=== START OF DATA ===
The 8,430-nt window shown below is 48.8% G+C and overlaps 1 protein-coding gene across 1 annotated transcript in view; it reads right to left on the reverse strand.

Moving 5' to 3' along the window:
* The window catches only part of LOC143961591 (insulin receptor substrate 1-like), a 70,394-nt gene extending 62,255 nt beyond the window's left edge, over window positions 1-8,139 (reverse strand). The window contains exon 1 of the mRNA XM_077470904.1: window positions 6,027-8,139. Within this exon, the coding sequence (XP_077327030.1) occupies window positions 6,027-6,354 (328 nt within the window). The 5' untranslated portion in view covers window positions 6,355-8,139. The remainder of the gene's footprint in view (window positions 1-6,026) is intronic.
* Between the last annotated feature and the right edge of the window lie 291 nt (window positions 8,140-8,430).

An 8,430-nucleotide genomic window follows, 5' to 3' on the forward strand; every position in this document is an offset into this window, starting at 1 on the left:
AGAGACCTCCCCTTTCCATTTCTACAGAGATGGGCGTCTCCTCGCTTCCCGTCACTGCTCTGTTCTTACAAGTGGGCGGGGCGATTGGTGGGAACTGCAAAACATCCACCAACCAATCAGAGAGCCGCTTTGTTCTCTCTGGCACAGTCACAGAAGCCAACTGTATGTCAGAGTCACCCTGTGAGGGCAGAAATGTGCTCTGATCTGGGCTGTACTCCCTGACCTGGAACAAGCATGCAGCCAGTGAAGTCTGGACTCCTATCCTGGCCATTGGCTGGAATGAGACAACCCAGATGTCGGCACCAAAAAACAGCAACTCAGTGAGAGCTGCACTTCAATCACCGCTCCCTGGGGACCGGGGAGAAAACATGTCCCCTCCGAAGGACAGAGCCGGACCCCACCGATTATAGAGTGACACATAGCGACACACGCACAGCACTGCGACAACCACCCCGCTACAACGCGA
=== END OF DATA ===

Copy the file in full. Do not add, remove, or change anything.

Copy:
The 8,430-nt window shown below is 48.8% G+C and overlaps 1 protein-coding gene across 1 annotated transcript in view; it reads right to left on the reverse strand.

Moving 5' to 3' along the window:
* The window catches only part of LOC143961591 (insulin receptor substrate 1-like), a 70,394-nt gene extending 62,255 nt beyond the window's left edge, over window positions 1-8,139 (reverse strand). The window contains exon 1 of the mRNA XM_077470904.1: window positions 6,027-8,139. Within this exon, the coding sequence (XP_077327030.1) occupies window positions 6,027-6,354 (328 nt within the window). The 5' untranslated portion in view covers window positions 6,355-8,139. The remainder of the gene's footprint in view (window positions 1-6,026) is intronic.
* Between the last annotated feature and the right edge of the window lie 291 nt (window positions 8,140-8,430).

An 8,430-nucleotide genomic window follows, 5' to 3' on the forward strand; every position in this document is an offset into this window, starting at 1 on the left:
AGAGACCTCCCCTTTCCATTTCTACAGAGATGGGCGTCTCCTCGCTTCCCGTCACTGCTCTGTTCTTACAAGTGGGCGGGGCGATTGGTGGGAACTGCAAAACATCCACCAACCAATCAGAGAGCCGCTTTGTTCTCTCTGGCACAGTCACAGAAGCCAACTGTATGTCAGAGTCACCCTGTGAGGGCAGAAATGTGCTCTGATCTGGGCTGTACTCCCTGACCTGGAACAAGCATGCAGCCAGTGAAGTCTGGACTCCTATCCTGGCCATTGGCTGGAATGAGACAACCCAGATGTCGGCACCAAAAAACAGCAACTCAGTGAGAGCTGCACTTCAATCACCGCTCCCTGGGGACCGGGGAGAAAACATGTCCCCTCCGAAGGACAGAGCCGGACCCCACCGATTATAGAGTGACACATAGCGACACACGCACAGCACTGCGACAACCACCCCGCTACAACGCGA